Tuesday, 10 June 2014

Naughty tale. And an unlikely moral ending

We all know the scene from the worst kind of school novel.

The little boy, bitter, embarrassed, furious is standing on the square of carpet in front of the headmaster’s desk. To one side is the teacher he cheeked.

“Well, Gove Minor,” thunders the headmaster. “What have you to say for yourself?”

“I’m terribly sorry, Mrs May,” mumbles Gove, staring at the floor in front of him, and refusing to look the teacher in her eyes.

“Yes, well, that’ll have to do. Now bend over.”

“Yes, Mr Cameron,” says Mrs May, for it is she who is about to receive the caning, not Gove at all.

In the corner, ignored by the main actors, is Professor Wilshaw, School Inspector-in-Chief, observing the scene and noting “Outstanding approach to discipline.” Unknown to anyone else, and indeed unknown to him, in two weeks time he will review that judgement and replace it by “Inadequate understanding of justice or the purpose of punishment.”

The book has no sympathetic characters and fails, in consequence, to engage readers. After selling poorly for five years, it is remaindered in May 2015 and unsold copies pulped soon after.

We’re living through that story in England now.

An anonymous letter, now widely believed to have been a hoax, announced some months ago that schools in Birmingham were being taken over by a conspiracy of Muslim fundamentalists intent on turning them into hotbeds of extremism or even terrorism. Some of the schools were inspected by the Schools Inspectorate, Ofsted, headed by Sir Michael Wilshaw, gave them a clean bill of health, occasionally even handing out the highest grade, 

When the allegations, now known as the “Trojan Horse”, surfaced, Ofsted visited 21 schools. We’ve now had their report. Two schools previously found to be outstanding were downgraded to “inadequate”, the lowest possible grading. No evidence was found of Islamic extremism, though there was evidence of a climate of fear and an increasing emphasis on Islam in the schools, some of which have a Muslim intake of over 90%.

Meanwhile, Michael Gove, Secretary for Education, had let it be known that he considered Theresa May, the Home Secretary and therefore Minister in charge of counter-terrorism, responsible for the shortcomings. In response, the Home Office put on-line, at midnight, a letter from May to Gove in which she pointed out that he had known about the Trojan Horse allegations and demanded to be told why he had taken no action in response.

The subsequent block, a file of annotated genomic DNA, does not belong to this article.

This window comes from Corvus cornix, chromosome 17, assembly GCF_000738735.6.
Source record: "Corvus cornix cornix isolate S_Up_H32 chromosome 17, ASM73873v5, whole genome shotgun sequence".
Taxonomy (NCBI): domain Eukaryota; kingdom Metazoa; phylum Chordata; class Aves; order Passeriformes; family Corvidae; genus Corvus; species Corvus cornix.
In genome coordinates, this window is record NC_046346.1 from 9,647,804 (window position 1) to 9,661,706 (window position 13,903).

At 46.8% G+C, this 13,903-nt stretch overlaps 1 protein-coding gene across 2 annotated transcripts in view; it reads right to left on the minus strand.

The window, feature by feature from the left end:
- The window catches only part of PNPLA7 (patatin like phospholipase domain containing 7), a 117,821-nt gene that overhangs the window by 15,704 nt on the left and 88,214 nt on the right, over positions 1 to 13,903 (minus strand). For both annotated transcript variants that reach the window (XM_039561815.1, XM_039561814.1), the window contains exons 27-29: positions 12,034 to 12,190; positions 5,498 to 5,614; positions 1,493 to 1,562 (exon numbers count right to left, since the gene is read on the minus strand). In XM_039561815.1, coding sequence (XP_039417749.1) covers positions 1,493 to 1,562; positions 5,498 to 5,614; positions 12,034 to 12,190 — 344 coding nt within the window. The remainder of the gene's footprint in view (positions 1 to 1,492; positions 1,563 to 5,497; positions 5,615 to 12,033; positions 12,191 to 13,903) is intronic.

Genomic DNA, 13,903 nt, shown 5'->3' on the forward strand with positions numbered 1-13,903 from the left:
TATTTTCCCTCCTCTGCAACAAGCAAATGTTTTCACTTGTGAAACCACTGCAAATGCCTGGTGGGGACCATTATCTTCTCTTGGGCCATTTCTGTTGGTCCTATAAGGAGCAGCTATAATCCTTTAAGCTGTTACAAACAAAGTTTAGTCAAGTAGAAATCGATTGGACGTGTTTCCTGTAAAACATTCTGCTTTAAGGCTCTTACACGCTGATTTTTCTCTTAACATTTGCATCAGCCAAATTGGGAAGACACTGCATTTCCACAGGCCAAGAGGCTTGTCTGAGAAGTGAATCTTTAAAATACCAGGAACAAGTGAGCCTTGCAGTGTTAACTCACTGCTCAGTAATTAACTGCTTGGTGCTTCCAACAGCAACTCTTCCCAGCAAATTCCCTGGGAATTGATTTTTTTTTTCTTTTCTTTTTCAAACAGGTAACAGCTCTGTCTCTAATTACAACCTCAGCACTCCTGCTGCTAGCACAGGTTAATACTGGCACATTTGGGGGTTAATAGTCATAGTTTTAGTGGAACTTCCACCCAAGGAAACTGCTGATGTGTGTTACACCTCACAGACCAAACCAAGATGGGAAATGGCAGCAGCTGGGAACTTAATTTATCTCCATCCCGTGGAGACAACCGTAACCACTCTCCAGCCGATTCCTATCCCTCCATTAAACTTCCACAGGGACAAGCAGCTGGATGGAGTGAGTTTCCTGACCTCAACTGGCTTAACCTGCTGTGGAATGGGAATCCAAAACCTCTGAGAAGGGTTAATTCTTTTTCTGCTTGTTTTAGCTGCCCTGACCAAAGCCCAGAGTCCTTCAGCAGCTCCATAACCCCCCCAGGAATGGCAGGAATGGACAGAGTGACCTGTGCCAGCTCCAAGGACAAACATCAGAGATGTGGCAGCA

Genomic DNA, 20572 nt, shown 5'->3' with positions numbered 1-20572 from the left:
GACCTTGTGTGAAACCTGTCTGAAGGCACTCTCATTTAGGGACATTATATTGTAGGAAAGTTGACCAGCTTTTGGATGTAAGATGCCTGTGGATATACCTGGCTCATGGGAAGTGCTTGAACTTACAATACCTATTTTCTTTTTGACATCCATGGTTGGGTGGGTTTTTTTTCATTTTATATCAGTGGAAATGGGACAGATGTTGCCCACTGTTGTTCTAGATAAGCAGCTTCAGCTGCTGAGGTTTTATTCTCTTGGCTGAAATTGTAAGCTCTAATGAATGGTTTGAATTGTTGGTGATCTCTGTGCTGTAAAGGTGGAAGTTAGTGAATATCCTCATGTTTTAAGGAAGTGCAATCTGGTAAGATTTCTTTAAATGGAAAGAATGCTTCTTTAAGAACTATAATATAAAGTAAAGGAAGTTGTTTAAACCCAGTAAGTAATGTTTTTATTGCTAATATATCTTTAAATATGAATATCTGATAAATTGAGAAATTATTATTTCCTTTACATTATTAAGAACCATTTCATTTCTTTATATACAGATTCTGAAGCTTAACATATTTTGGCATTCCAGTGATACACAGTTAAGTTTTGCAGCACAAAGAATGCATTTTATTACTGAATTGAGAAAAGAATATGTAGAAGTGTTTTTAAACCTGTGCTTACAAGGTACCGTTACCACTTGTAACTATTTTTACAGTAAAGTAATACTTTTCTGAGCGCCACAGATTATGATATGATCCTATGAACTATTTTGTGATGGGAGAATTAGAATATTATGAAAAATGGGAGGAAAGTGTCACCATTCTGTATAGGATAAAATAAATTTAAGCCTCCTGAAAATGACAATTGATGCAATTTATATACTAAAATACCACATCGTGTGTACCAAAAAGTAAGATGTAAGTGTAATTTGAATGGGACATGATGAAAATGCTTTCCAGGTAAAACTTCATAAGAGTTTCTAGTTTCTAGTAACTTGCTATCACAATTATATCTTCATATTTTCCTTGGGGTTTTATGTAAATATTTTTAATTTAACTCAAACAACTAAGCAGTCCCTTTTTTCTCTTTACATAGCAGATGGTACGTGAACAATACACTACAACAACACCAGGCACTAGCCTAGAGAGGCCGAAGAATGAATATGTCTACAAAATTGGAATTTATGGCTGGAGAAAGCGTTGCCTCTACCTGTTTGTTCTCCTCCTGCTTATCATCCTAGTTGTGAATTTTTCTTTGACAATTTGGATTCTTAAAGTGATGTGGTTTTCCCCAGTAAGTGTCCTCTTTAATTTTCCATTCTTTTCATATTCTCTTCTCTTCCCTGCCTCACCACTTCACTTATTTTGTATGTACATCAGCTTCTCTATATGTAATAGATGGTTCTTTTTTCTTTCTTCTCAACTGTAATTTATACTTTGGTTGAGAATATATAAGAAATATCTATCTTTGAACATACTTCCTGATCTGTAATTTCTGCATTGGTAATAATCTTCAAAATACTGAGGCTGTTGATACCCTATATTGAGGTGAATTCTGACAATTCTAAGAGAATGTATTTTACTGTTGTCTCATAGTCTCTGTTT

As the spat intensified between May and Gove, both leading contenders to replace David Cameron at the head of the Conservative Party when he loses office, he called them in and dressed them down. Gove was forced to apologise publicly to May, but May took the more serious punishment: she had to fire one of her favourite special advisers.

Uneasy neighbours on the government front bench
Isn’t it lovely to see the Education Minister behaving like an unruly pupil in one of the schools he oversees, and being reprimanded in much the same way?

No-one emerges from this story with any credit. Not the Muslims who are trying to convert secular, state schools, funded by the taxpayer, into centres of Islamic faith. Not the writer of the Trojan Horse letter who clearly massively overstated the problem. Not May and Gove doing their pot and kettle act. Not Cameron trying to re-establish his authority over a government that seems completely out of his control. And finally, not Ofsted or Wilshaw who seem to completely elastic in their assessment of schools, shifting their evaluations from one extreme of the scale to the other in response to scandal.

And the worst of it all? None of this would even be contentious if these schools were faith schools – of which we have 6000 in England.

Yes, state, taxpayer-funded confessional schools.

Gove may be upset about the Islamic takeover of schools in Birmingham. But he’s very much in favour of faith schools generally and would like to see a great many more of them.

I don’t like schools becoming centres of Islamic indoctrination. But I don’t like acting as centres of Christian or Jewish indoctrination either. That’s what we have Churches, Mosques or Synagogues for. Very few people go to them, but that’s their choice. I see no reason why the power of the State and the money we provide it should be used to make up for their indolence in religious practice, by teaching their kids at our expense what they refuse to study themselves.

They want faith schools? Let them found, and fund, their own. That’s what the French do: private schools can be faith-based, but the public sector is strictly secular.

A secular state school system? Now that would be a response to the Trojan Horse allegations we could be proud of.

Not likely to happen any time soon, though.


Anonymous said...

I think you just stated that you rant British and have no sence of patriotism whatsoever ever.

David Beeson said...

How does one rant British?